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Joint Letter to President Bush Protests Proposed Aid to Turkey In Exchange for Turkey's Military Cooperation Regarding Iraq
FOR IMMEDIATE RELEASE CONTACT: CHRYSOULA ECONOMOPOULOS
February 28, 2003 No. 6 (202) 785-8430

Joint Letter to President Bush Protests Proposed Aid to Turkey In Exchange for Turkey's Military Cooperation Regarding Iraq

Concurs With Senior Bush Official Who Said Turkey's Actions Are "Extortion in the Name of Alliance"

WASHINGTON, DC -- A joint letter to President George W. Bush was sent on February 26, 2003 by leading Greek and Armenian American organizations to protest the Bush Administration's offer of $26 billion ($15 billion in grants and loans over one year) to Turkey in exchange for Turkey's military cooperation regarding Iraq. The letter concurs with the senior Bush official who called Turkey's actions "extortion in the name of alliance." (NY Times,Feb. 20, 2003, at A1; col. 6).

The letter, co-signed by the Armenian National Committee of America (ANCA), the Order of AHEPA, the Hellenic American National Council (HANC) and the American Hellenic Institute (AHI), criticized the multi-billion dollar offer as "unconscionable." The co-signers of the letter also questioned the strategy of opening a second front in Turkey from (1) the point of military necessity, (2) economic costs, and (3) morality.

Administration officials "were fuming" over Turkey's standoff and insistence on additional economic aid and incentives. In fact, "one senior official [called] the Turkish efforts to hold out for more aid -- and perhaps access to oil from the Kirkuk region of Iraq -- as 'extortion in the name of alliance.' Another said that despite a stream of aid from the United States, 'the Turks seem to think that we'll keep the bazaar open all night.'" (New York Times, Feb. 20, 2003, at A1; col. 6.)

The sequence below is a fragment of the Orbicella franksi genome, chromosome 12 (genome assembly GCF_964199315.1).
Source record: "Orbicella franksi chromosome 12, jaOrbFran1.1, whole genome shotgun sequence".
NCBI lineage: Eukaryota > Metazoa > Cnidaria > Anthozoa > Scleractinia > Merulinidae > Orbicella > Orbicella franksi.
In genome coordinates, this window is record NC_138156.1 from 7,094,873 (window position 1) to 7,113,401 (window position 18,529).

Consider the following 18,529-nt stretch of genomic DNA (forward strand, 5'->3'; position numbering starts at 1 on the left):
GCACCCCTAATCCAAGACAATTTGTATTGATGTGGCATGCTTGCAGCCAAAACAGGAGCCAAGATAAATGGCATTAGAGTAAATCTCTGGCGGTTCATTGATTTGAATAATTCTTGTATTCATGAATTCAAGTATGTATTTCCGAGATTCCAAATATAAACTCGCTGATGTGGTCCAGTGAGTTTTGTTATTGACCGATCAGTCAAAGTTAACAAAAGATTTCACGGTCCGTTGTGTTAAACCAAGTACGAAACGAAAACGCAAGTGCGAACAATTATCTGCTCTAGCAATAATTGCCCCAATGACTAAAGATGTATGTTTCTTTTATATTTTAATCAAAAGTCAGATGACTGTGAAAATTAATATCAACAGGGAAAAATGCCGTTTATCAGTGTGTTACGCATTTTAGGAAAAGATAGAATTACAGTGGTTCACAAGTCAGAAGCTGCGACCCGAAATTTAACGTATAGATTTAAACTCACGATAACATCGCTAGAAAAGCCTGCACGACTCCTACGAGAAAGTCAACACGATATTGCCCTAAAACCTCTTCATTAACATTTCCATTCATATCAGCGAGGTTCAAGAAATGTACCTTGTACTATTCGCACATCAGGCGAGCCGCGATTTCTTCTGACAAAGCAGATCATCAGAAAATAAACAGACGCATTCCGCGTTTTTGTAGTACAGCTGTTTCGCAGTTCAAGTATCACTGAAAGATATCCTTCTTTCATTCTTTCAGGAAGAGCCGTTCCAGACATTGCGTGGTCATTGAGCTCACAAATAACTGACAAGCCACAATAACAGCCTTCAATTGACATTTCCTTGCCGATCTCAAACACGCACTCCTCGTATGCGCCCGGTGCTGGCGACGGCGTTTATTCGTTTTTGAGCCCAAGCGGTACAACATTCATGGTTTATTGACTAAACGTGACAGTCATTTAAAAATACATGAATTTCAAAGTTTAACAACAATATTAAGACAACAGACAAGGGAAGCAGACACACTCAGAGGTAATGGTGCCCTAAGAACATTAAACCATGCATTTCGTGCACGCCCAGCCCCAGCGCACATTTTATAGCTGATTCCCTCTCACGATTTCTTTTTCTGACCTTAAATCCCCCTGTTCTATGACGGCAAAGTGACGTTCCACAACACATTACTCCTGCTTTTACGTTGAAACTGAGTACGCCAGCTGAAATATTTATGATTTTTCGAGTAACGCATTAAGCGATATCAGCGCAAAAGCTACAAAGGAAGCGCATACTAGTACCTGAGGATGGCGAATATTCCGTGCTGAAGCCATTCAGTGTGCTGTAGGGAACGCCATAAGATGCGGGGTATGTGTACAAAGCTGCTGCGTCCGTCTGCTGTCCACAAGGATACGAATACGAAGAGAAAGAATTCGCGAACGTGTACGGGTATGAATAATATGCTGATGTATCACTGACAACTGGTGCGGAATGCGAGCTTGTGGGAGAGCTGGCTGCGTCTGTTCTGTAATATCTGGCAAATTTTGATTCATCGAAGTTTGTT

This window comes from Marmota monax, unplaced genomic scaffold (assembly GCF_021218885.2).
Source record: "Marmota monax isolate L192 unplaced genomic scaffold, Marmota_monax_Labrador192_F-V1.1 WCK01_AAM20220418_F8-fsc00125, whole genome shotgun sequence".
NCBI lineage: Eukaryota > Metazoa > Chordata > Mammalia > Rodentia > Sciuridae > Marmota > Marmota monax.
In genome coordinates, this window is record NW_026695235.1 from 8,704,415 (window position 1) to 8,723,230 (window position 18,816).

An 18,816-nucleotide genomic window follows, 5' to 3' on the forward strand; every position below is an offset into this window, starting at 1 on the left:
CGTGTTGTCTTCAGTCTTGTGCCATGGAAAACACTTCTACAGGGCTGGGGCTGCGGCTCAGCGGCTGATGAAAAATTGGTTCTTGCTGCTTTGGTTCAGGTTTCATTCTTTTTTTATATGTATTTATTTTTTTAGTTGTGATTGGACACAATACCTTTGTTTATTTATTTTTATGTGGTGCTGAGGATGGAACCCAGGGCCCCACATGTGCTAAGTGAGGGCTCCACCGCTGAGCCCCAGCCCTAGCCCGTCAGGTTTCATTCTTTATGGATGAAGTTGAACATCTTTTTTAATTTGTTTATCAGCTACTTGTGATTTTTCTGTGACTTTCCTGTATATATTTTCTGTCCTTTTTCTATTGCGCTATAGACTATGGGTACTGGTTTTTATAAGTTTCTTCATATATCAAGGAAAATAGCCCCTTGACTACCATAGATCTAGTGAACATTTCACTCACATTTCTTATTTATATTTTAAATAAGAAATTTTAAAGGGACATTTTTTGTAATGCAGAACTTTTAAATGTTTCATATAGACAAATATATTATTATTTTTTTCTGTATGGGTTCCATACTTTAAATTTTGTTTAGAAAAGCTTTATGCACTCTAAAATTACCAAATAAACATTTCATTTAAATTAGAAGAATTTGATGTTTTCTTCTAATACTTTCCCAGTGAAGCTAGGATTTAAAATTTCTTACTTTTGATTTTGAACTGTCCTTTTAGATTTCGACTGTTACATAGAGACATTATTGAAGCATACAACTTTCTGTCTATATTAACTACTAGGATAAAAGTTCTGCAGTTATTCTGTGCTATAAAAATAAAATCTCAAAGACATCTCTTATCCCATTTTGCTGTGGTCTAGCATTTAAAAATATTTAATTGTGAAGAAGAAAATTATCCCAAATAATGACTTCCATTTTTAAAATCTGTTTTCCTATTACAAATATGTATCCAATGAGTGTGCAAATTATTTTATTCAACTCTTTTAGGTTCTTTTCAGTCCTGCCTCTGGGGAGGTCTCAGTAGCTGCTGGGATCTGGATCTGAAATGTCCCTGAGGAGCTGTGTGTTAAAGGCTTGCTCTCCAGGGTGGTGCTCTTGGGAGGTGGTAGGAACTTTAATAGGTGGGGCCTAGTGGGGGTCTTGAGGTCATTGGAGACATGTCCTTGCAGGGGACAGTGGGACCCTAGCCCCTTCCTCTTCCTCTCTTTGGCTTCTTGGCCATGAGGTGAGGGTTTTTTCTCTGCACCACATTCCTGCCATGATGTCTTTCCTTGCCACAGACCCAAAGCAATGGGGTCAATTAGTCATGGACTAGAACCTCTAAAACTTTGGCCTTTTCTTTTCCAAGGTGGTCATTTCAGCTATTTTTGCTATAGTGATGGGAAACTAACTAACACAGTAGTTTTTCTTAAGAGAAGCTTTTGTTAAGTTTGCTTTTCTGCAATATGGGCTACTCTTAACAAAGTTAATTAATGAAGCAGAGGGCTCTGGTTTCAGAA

The joint letter points out that, "Caving in to Turkey's demands is especially wrong in view of the fact that Turkey is neither vital nor needed by the U.S. in the event of war with Iraq. We did not need a second front in the Persian Gulf War of 1991 and we do not need it now in the event of war against Iraq."

Given the Administration's record deficit for the fiscal year 2004 budget, co-signers also asserted that, "It is fiscally irresponsible for Defense Department officials to be recommending the expenditure of $26 billion in economic aid for allowing about 60,000 U.S. troops in southeastern Turkey."

Any aid to Turkey should also be withheld on moral grounds. Turkey is currently in violation of: (1) the UN Charter Article 2(4), by its illegal invasion of Cyprus and continuing occupation of 37.3 percent of Cyprus; (2) numerous UN Security Counsel and General Assembly resolutions on Cyprus; (3) the NATO Treaty by its invasion of Cyprus; (4) the Geneva Convention of 1949 by its illegal settlement of over 90,000 Turks from Anatolia to northern occupied Cyprus; (5) the Genocide Convention by its actions against its 20 percent Kurdish minority; and (6) customary international law by its illegal blockade of Armenia. Turkey¹s shameless campaign to deny the Armenian Genocide is a profound moral issue.

As a closing recommendation to President Bush, the co-signatories note "It is past time for you to revise our present double standards policy toward Turkey that has proven so harmful to U.S. interests."

The February 26, 2003 letter to President Bush is attached (click here). To access enclosures cited in the letter, please link to here (for December 11, 2002 letter) and here (for September 4, 2002 letter).

For additional information, please contact Chrysoula Economopoulos at (202) 785-8430 or info@ahiworld.org. For general information regarding the activities of AHI, please view our website at http://www.ahiworld.org.